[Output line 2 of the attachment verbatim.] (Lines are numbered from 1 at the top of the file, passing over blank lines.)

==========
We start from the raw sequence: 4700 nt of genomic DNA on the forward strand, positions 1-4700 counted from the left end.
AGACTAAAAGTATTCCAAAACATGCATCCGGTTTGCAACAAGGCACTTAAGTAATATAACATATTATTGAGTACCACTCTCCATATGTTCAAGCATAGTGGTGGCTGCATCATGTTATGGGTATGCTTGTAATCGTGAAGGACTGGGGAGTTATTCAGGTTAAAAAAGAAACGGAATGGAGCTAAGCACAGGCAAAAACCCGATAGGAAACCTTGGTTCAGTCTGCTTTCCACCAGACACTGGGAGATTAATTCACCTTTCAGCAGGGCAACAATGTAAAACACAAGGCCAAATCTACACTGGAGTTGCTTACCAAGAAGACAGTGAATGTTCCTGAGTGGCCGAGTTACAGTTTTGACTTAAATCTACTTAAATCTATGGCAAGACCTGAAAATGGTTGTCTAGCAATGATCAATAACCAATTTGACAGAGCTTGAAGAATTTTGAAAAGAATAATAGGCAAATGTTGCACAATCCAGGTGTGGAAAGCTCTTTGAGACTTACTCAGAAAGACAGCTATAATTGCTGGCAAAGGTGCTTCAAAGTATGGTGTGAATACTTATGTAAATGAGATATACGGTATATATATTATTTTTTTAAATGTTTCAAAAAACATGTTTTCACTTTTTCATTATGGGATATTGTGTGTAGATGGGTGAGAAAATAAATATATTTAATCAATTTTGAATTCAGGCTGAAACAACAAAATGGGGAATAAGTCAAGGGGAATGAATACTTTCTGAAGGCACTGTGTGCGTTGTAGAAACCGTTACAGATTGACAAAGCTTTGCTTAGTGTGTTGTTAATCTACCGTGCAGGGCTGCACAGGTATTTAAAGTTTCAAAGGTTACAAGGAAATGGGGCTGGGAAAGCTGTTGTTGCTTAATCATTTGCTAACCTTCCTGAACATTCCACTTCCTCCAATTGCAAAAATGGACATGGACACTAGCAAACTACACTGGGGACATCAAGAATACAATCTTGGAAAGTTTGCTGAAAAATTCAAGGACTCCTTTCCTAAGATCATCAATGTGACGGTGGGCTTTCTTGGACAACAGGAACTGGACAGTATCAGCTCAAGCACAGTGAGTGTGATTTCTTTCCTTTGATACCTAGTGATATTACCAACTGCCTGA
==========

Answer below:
AGACTAAAAGTATTCCAAAACATGCATCCGGTTTGCAACAAGGCACTTAAGTAATATAACATATTATTGAGTACCACTCTCCATATGTTCAAGCATAGTGGTGGCTGCATCATGTTATGGGTATGCTTGTAATCGTGAAGGACTGGGGAGTTATTCAGGTTAAAAAAGAAACGGAATGGAGCTAAGCACAGGCAAAAACCCGATAGGAAACCTTGGTTCAGTCTGCTTTCCACCAGACACTGGGAGATTAATTCACCTTTCAGCAGGGCAACAATGTAAAACACAAGGCCAAATCTACACTGGAGTTGCTTACCAAGAAGACAGTGAATGTTCCTGAGTGGCCGAGTTACAGTTTTGACTTAAATCTACTTAAATCTATGGCAAGACCTGAAAATGGTTGTCTAGCAATGATCAATAACCAATTTGACAGAGCTTGAAGAATTTTGAAAAGAATAATAGGCAAATGTTGCACAATCCAGGTGTGGAAAGCTCTTTGAGACTTACTCAGAAAGACAGCTATAATTGCTGGCAAAGGTGCTTCAAAGTATGGTGTGAATACTTATGTAAATGAGATATACGGTATATATATTATTTTTTTAAATGTTTCAAAAAACATGTTTTCACTTTTTCATTATGGGATATTGTGTGTAGATGGGTGAGAAAATAAATATATTTAATCAATTTTGAATTCAGGCTGAAACAACAAAATGGGGAATAAGTCAAGGGGAATGAATACTTTCTGAAGGCACTGTGTGCGTTGTAGAAACCGTTACAGATTGACAAAGCTTTGCTTAGTGTGTTGTTAATCTACCGTGCAGGGCTGCACAGGTATTTAAAGTTTCAAAGGTTACAAGGAAATGGGGCTGGGAAAGCTGTTGTTGCTTAATCATTTGCTAACCTTCCTGAACATTCCACTTCCTCCAATTGCAAAAATGGACATGGACACTAGCAAACTACACTGGGGACATCAAGAATACAATCTTGGAAAGTTTGCTGAAAAATTCAAGGACTCCTTTCCTAAGATCATCAATGTGACGGTGGGCTTTCTTGGACAACAGGAACTGGACAGTATCAGCTCAAGCACAGTGAGTGTGATTTCTTTCCTTTGATACCTAGTGATATTACCAACTGCCTGA